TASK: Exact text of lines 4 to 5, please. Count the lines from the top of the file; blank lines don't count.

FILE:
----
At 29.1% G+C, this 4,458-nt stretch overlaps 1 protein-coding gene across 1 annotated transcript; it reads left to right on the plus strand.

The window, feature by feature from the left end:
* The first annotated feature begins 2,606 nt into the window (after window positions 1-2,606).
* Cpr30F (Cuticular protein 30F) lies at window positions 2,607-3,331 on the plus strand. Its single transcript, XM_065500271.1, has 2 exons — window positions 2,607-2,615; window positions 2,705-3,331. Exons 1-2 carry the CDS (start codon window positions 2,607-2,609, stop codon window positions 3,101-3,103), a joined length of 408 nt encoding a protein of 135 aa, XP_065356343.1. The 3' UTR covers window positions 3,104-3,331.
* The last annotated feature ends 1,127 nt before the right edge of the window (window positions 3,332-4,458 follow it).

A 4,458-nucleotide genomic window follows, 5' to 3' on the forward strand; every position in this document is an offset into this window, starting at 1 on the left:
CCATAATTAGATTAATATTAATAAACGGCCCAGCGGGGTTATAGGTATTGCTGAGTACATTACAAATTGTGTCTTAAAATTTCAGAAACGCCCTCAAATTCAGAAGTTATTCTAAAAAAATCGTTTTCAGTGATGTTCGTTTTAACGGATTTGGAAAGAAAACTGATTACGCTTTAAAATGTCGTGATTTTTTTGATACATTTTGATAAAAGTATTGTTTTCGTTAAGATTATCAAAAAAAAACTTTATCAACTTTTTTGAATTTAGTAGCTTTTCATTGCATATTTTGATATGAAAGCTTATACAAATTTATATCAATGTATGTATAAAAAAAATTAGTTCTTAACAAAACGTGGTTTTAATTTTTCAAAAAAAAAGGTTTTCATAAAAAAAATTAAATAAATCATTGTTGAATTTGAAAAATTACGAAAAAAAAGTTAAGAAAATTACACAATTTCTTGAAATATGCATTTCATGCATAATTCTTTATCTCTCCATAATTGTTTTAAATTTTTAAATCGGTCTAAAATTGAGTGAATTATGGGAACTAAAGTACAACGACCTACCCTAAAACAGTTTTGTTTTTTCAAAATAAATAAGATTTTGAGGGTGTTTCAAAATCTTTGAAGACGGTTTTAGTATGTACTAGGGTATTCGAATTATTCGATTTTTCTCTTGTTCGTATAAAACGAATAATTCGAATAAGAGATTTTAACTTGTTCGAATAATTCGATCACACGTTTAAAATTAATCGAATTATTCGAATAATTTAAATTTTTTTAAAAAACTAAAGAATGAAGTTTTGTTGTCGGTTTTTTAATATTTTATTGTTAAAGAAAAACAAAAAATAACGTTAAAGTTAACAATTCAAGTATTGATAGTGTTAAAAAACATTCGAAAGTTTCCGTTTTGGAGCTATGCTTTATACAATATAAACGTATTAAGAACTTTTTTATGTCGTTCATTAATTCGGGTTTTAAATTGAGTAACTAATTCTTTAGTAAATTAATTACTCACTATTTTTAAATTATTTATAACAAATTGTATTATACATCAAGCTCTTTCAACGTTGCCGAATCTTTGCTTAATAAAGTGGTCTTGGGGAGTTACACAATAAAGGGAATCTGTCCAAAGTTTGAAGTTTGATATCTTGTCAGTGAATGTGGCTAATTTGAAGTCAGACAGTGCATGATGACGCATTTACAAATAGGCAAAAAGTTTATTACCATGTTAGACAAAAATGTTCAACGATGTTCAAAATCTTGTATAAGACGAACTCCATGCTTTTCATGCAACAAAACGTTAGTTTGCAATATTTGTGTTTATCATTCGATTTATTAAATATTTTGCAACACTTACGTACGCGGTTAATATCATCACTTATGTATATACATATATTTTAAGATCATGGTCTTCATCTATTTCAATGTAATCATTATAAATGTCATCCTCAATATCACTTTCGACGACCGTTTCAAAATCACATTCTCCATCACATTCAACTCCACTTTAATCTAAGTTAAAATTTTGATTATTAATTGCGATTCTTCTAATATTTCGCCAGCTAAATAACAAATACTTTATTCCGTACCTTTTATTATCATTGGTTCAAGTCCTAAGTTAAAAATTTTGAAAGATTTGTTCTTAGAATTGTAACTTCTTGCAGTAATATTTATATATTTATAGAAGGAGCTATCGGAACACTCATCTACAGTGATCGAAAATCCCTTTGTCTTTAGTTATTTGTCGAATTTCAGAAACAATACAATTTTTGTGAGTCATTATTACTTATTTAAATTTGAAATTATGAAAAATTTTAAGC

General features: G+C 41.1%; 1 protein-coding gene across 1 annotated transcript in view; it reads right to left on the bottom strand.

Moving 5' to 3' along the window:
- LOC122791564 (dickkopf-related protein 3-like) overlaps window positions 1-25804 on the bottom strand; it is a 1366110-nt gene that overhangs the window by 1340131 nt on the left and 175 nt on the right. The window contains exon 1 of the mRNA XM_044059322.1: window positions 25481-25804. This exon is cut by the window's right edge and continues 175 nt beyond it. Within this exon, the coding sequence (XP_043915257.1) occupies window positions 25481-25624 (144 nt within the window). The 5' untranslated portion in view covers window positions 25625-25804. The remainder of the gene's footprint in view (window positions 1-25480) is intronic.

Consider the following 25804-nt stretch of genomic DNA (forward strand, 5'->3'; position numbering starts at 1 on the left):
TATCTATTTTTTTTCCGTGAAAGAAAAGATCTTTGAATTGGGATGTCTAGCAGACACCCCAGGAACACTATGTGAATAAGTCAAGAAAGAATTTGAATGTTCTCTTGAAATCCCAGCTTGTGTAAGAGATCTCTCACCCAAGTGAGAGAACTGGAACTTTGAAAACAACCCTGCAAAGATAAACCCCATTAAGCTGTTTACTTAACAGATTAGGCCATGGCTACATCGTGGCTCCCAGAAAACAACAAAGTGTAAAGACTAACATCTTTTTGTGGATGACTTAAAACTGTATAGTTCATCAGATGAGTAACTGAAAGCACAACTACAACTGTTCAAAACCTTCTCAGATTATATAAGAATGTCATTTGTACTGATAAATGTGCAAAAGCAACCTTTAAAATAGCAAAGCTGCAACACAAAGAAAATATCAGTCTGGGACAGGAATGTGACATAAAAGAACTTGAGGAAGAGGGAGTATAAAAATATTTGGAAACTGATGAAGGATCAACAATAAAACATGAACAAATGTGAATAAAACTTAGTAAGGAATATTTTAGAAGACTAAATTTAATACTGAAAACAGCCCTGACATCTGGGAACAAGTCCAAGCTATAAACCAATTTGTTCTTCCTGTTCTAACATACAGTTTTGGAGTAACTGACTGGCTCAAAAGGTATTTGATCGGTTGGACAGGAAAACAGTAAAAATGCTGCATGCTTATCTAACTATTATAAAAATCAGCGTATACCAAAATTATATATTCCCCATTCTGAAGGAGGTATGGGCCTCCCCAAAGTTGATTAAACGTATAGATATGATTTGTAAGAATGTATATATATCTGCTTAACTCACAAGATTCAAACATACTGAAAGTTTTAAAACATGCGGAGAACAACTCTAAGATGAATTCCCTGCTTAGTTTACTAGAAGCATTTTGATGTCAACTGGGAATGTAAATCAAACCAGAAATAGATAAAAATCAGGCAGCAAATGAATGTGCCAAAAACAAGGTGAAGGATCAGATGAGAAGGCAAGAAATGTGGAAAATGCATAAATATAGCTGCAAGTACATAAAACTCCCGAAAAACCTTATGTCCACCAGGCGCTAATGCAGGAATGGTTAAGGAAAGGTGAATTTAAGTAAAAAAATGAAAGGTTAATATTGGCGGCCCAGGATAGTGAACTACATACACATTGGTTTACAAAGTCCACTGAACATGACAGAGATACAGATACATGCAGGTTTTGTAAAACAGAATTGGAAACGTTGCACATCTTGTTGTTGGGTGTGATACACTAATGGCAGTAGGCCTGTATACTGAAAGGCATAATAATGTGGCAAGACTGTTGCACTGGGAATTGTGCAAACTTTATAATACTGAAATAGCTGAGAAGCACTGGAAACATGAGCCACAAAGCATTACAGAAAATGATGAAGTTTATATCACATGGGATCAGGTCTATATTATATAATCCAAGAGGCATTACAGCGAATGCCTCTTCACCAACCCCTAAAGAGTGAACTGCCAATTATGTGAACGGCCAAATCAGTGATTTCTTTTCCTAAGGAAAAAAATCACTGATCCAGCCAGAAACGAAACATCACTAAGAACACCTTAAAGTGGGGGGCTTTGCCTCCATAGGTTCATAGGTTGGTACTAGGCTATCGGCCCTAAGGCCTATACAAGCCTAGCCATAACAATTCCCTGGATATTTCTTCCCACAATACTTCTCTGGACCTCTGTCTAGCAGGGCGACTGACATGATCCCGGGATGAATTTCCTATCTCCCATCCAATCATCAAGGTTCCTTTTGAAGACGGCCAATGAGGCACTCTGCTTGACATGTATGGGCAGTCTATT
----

* Cpr30F (Cuticular protein 30F) lies at window positions 2,607-3,331 on the plus strand. Its single transcript, XM_065500271.1, has 2 exons — window positions 2,607-2,615; window positions 2,705-3,331. Exons 1-2 carry the CDS (start codon window positions 2,607-2,609, stop codon window positions 3,101-3,103), a joined length of 408 nt encoding a protein of 135 aa, XP_065356343.1. The 3' UTR covers window positions 3,104-3,331.
* The last annotated feature ends 1,127 nt before the right edge of the window (window positions 3,332-4,458 follow it).